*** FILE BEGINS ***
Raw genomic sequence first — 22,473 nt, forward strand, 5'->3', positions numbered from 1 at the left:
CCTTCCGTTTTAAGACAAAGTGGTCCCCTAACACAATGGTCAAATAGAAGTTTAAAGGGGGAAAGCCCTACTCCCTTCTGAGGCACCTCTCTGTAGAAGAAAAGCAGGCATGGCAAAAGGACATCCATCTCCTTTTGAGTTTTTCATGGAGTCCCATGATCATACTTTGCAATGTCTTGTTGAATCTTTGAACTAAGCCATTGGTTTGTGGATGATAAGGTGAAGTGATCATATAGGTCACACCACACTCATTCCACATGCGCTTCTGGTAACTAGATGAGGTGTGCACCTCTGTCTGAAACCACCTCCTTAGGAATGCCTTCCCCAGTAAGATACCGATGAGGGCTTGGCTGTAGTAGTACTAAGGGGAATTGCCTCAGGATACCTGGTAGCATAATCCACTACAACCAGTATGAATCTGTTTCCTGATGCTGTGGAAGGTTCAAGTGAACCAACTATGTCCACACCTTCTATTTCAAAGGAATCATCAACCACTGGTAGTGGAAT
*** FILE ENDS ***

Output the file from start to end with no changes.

Raw genomic sequence first — 22,473 nt, forward strand, 5'->3', positions numbered from 1 at the left:
CCTTCCGTTTTAAGACAAAGTGGTCCCCTAACACAATGGTCAAATAGAAGTTTAAAGGGGGAAAGCCCTACTCCCTTCTGAGGCACCTCTCTGTAGAAGAAAAGCAGGCATGGCAAAAGGACATCCATCTCCTTTTGAGTTTTTCATGGAGTCCCATGATCATACTTTGCAATGTCTTGTTGAATCTTTGAACTAAGCCATTGGTTTGTGGATGATAAGGTGAAGTGATCATATAGGTCACACCACACTCATTCCACATGCGCTTCTGGTAACTAGATGAGGTGTGCACCTCTGTCTGAAACCACCTCCTTAGGAATGCCTTCCCCAGTAAGATACCGATGAGGGCTTGGCTGTAGTAGTACTAAGGGGAATTGCCTCAGGATACCTGGTAGCATAATCCACTACAACCAGTATGAATCTGTTTCCTGATGCTGTGGAAGGTTCAAGTGAACCAACTATGTCCACACCTTCTATTTCAAAGGAATCATCAACCACTGGTAGTGGAAT